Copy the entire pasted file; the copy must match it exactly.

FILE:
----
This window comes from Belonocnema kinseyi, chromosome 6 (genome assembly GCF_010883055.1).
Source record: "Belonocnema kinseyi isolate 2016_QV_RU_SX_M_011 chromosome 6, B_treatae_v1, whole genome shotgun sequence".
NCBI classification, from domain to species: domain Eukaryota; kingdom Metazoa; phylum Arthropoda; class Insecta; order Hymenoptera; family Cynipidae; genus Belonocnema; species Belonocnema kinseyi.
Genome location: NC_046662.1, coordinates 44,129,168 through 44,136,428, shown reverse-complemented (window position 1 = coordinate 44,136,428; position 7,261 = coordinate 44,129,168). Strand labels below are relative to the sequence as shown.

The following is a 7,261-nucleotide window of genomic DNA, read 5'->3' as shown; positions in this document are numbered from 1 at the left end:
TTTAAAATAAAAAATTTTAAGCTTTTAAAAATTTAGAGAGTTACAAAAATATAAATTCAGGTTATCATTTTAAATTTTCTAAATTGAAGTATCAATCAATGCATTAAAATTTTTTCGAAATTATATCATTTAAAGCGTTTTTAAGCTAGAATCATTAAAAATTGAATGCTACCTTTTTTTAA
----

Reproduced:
This window comes from Belonocnema kinseyi, chromosome 6 (genome assembly GCF_010883055.1).
Source record: "Belonocnema kinseyi isolate 2016_QV_RU_SX_M_011 chromosome 6, B_treatae_v1, whole genome shotgun sequence".
NCBI classification, from domain to species: domain Eukaryota; kingdom Metazoa; phylum Arthropoda; class Insecta; order Hymenoptera; family Cynipidae; genus Belonocnema; species Belonocnema kinseyi.
Genome location: NC_046662.1, coordinates 44,129,168 through 44,136,428, shown reverse-complemented (window position 1 = coordinate 44,136,428; position 7,261 = coordinate 44,129,168). Strand labels below are relative to the sequence as shown.

The following is a 7,261-nucleotide window of genomic DNA, read 5'->3' as shown; positions in this document are numbered from 1 at the left end:
TTTAAAATAAAAAATTTTAAGCTTTTAAAAATTTAGAGAGTTACAAAAATATAAATTCAGGTTATCATTTTAAATTTTCTAAATTGAAGTATCAATCAATGCATTAAAATTTTTTCGAAATTATATCATTTAAAGCGTTTTTAAGCTAGAATCATTAAAAATTGAATGCTACCTTTTTTTAA